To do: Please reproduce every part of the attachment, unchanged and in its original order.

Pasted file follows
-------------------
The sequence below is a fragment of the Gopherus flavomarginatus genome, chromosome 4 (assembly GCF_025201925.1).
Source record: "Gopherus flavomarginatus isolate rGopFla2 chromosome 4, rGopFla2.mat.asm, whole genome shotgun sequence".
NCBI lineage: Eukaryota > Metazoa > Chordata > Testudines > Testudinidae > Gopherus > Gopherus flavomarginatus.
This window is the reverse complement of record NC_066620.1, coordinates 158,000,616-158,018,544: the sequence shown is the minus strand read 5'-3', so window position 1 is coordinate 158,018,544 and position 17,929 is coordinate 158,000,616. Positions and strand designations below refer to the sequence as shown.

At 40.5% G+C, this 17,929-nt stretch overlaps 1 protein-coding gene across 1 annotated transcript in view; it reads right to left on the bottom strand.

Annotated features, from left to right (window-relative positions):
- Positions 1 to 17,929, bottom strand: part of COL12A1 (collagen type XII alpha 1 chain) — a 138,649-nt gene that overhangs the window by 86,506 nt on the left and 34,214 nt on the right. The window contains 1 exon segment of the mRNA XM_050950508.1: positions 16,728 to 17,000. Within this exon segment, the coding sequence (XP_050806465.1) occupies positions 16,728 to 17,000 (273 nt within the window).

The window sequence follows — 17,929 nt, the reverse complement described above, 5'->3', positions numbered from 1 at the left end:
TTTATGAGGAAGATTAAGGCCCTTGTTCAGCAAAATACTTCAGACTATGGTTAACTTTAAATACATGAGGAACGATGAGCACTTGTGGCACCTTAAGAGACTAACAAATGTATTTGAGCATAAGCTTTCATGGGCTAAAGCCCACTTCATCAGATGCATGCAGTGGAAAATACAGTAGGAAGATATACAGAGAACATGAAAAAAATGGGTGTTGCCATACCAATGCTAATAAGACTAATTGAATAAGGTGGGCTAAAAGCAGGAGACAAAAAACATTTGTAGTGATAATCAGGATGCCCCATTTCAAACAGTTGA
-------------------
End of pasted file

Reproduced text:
The sequence below is a fragment of the Gopherus flavomarginatus genome, chromosome 4 (assembly GCF_025201925.1).
Source record: "Gopherus flavomarginatus isolate rGopFla2 chromosome 4, rGopFla2.mat.asm, whole genome shotgun sequence".
NCBI lineage: Eukaryota > Metazoa > Chordata > Testudines > Testudinidae > Gopherus > Gopherus flavomarginatus.
This window is the reverse complement of record NC_066620.1, coordinates 158,000,616-158,018,544: the sequence shown is the minus strand read 5'-3', so window position 1 is coordinate 158,018,544 and position 17,929 is coordinate 158,000,616. Positions and strand designations below refer to the sequence as shown.

At 40.5% G+C, this 17,929-nt stretch overlaps 1 protein-coding gene across 1 annotated transcript in view; it reads right to left on the bottom strand.

Annotated features, from left to right (window-relative positions):
- Positions 1 to 17,929, bottom strand: part of COL12A1 (collagen type XII alpha 1 chain) — a 138,649-nt gene that overhangs the window by 86,506 nt on the left and 34,214 nt on the right. The window contains 1 exon segment of the mRNA XM_050950508.1: positions 16,728 to 17,000. Within this exon segment, the coding sequence (XP_050806465.1) occupies positions 16,728 to 17,000 (273 nt within the window).

The window sequence follows — 17,929 nt, the reverse complement described above, 5'->3', positions numbered from 1 at the left end:
TTTATGAGGAAGATTAAGGCCCTTGTTCAGCAAAATACTTCAGACTATGGTTAACTTTAAATACATGAGGAACGATGAGCACTTGTGGCACCTTAAGAGACTAACAAATGTATTTGAGCATAAGCTTTCATGGGCTAAAGCCCACTTCATCAGATGCATGCAGTGGAAAATACAGTAGGAAGATATACAGAGAACATGAAAAAAATGGGTGTTGCCATACCAATGCTAATAAGACTAATTGAATAAGGTGGGCTAAAAGCAGGAGACAAAAAACATTTGTAGTGATAATCAGGATGCCCCATTTCAAACAGTTGA